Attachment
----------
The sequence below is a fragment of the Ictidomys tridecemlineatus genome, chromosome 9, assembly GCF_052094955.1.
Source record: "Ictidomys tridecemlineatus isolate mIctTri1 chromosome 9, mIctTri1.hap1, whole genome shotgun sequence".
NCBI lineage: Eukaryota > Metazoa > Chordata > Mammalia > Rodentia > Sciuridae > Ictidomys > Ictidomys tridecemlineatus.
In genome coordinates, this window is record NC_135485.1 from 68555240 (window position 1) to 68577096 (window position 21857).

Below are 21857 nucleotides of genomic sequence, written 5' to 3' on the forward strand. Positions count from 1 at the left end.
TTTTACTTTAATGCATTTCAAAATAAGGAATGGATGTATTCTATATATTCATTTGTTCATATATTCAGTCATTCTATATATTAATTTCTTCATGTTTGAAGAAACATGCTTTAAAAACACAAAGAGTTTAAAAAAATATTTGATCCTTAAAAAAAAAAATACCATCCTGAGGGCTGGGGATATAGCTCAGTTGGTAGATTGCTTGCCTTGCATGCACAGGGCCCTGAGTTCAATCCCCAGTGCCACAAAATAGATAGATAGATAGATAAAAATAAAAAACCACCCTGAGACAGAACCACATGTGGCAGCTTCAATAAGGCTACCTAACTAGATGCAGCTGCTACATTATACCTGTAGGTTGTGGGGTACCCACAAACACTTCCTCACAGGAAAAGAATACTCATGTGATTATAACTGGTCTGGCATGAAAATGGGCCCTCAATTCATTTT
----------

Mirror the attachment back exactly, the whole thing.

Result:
The sequence below is a fragment of the Ictidomys tridecemlineatus genome, chromosome 9, assembly GCF_052094955.1.
Source record: "Ictidomys tridecemlineatus isolate mIctTri1 chromosome 9, mIctTri1.hap1, whole genome shotgun sequence".
NCBI lineage: Eukaryota > Metazoa > Chordata > Mammalia > Rodentia > Sciuridae > Ictidomys > Ictidomys tridecemlineatus.
In genome coordinates, this window is record NC_135485.1 from 68555240 (window position 1) to 68577096 (window position 21857).

Below are 21857 nucleotides of genomic sequence, written 5' to 3' on the forward strand. Positions count from 1 at the left end.
TTTTACTTTAATGCATTTCAAAATAAGGAATGGATGTATTCTATATATTCATTTGTTCATATATTCAGTCATTCTATATATTAATTTCTTCATGTTTGAAGAAACATGCTTTAAAAACACAAAGAGTTTAAAAAAATATTTGATCCTTAAAAAAAAAAATACCATCCTGAGGGCTGGGGATATAGCTCAGTTGGTAGATTGCTTGCCTTGCATGCACAGGGCCCTGAGTTCAATCCCCAGTGCCACAAAATAGATAGATAGATAGATAAAAATAAAAAACCACCCTGAGACAGAACCACATGTGGCAGCTTCAATAAGGCTACCTAACTAGATGCAGCTGCTACATTATACCTGTAGGTTGTGGGGTACCCACAAACACTTCCTCACAGGAAAAGAATACTCATGTGATTATAACTGGTCTGGCATGAAAATGGGCCCTCAATTCATTTT